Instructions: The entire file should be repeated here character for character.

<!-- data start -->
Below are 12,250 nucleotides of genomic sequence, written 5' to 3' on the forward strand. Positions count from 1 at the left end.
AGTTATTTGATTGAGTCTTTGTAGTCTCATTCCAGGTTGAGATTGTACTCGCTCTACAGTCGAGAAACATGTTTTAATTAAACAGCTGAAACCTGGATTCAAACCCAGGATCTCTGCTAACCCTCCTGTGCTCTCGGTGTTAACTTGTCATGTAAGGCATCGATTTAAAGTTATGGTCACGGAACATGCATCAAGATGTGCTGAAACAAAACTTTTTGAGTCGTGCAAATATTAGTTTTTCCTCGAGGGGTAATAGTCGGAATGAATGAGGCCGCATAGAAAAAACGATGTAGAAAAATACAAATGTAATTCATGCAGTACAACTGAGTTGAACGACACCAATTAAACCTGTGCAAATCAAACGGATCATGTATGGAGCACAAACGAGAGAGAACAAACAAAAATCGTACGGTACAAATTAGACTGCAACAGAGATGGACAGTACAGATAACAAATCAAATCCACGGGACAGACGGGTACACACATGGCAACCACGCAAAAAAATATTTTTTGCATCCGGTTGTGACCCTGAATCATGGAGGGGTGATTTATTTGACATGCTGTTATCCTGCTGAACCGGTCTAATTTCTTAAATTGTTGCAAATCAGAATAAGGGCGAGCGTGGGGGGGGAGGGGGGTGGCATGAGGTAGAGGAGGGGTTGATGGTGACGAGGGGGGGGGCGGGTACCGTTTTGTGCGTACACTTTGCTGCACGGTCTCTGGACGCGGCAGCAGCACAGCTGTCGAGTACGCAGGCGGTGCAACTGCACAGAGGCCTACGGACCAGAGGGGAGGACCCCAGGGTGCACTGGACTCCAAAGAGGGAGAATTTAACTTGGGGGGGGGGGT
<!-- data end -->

Below are 12,250 nucleotides of genomic sequence, written 5' to 3' on the forward strand. Positions count from 1 at the left end.
AGTTATTTGATTGAGTCTTTGTAGTCTCATTCCAGGTTGAGATTGTACTCGCTCTACAGTCGAGAAACATGTTTTAATTAAACAGCTGAAACCTGGATTCAAACCCAGGATCTCTGCTAACCCTCCTGTGCTCTCGGTGTTAACTTGTCATGTAAGGCATCGATTTAAAGTTATGGTCACGGAACATGCATCAAGATGTGCTGAAACAAAACTTTTTGAGTCGTGCAAATATTAGTTTTTCCTCGAGGGGTAATAGTCGGAATGAATGAGGCCGCATAGAAAAAACGATGTAGAAAAATACAAATGTAATTCATGCAGTACAACTGAGTTGAACGACACCAATTAAACCTGTGCAAATCAAACGGATCATGTATGGAGCACAAACGAGAGAGAACAAACAAAAATCGTACGGTACAAATTAGACTGCAACAGAGATGGACAGTACAGATAACAAATCAAATCCACGGGACAGACGGGTACACACATGGCAACCACGCAAAAAAATATTTTTTGCATCCGGTTGTGACCCTGAATCATGGAGGGGTGATTTATTTGACATGCTGTTATCCTGCTGAACCGGTCTAATTTCTTAAATTGTTGCAAATCAGAATAAGGGCGAGCGTGGGGGGGGAGGGGGGTGGCATGAGGTAGAGGAGGGGTTGATGGTGACGAGGGGGGGGGCGGGTACCGTTTTGTGCGTACACTTTGCTGCACGGTCTCTGGACGCGGCAGCAGCACAGCTGTCGAGTACGCAGGCGGTGCAACTGCACAGAGGCCTACGGACCAGAGGGGAGGACCCCAGGGTGCACTGGACTCCAAAGAGGGAGAATTTAACTTGGGGGGGGGGGT